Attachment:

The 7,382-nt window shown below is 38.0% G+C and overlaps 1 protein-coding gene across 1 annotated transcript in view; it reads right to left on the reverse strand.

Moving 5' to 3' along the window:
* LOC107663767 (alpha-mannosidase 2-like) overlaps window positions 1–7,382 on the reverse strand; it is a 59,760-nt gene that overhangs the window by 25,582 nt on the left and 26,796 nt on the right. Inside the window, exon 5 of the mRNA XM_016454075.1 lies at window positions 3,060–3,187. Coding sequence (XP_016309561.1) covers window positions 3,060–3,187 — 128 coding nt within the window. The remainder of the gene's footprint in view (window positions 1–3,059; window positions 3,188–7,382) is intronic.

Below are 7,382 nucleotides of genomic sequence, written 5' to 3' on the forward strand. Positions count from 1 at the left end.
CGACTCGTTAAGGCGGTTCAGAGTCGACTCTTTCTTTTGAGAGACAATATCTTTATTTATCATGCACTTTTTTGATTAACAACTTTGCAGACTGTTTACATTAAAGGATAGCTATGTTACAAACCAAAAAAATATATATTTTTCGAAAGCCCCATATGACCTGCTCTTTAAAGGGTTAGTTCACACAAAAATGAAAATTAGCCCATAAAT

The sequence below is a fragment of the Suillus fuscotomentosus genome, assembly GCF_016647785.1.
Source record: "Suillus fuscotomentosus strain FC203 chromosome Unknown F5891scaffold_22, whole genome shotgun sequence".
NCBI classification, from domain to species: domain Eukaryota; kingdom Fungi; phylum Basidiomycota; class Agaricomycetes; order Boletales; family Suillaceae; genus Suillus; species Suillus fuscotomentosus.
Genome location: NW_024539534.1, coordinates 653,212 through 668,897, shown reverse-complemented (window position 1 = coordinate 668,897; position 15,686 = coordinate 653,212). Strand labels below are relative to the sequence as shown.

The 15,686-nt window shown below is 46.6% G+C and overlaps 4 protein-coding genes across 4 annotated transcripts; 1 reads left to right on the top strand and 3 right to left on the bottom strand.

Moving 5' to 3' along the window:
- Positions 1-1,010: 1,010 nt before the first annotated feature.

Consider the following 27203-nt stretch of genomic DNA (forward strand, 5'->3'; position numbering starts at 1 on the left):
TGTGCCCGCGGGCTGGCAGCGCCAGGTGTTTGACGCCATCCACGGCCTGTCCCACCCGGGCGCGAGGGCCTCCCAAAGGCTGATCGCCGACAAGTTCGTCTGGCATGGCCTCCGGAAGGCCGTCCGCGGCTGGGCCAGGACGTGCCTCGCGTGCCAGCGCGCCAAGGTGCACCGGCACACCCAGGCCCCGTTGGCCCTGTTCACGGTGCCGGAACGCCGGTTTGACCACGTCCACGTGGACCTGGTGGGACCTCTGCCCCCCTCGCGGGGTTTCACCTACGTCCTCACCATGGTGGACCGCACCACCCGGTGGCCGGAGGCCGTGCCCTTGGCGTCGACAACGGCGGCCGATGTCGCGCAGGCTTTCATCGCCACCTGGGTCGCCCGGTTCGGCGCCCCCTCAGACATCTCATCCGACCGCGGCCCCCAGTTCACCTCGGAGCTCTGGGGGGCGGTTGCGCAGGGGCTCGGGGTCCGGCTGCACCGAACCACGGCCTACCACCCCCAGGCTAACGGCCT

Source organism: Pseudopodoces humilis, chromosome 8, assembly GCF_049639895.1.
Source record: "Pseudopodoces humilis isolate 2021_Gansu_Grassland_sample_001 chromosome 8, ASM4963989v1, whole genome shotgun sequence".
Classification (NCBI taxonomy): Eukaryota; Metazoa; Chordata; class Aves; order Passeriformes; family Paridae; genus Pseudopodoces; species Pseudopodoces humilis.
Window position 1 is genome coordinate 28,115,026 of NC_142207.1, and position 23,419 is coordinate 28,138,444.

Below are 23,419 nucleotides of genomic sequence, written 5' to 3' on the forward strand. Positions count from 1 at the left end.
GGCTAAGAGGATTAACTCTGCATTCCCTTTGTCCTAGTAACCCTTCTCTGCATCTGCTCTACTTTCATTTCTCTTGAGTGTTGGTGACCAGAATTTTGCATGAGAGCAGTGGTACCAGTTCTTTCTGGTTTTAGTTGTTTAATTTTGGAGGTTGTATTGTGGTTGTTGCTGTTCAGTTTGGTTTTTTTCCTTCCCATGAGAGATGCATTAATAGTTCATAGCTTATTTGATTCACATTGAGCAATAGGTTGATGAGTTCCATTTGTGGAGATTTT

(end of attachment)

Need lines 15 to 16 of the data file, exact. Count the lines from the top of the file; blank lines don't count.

Source organism: Pseudopodoces humilis, chromosome 8, assembly GCF_049639895.1.
Source record: "Pseudopodoces humilis isolate 2021_Gansu_Grassland_sample_001 chromosome 8, ASM4963989v1, whole genome shotgun sequence".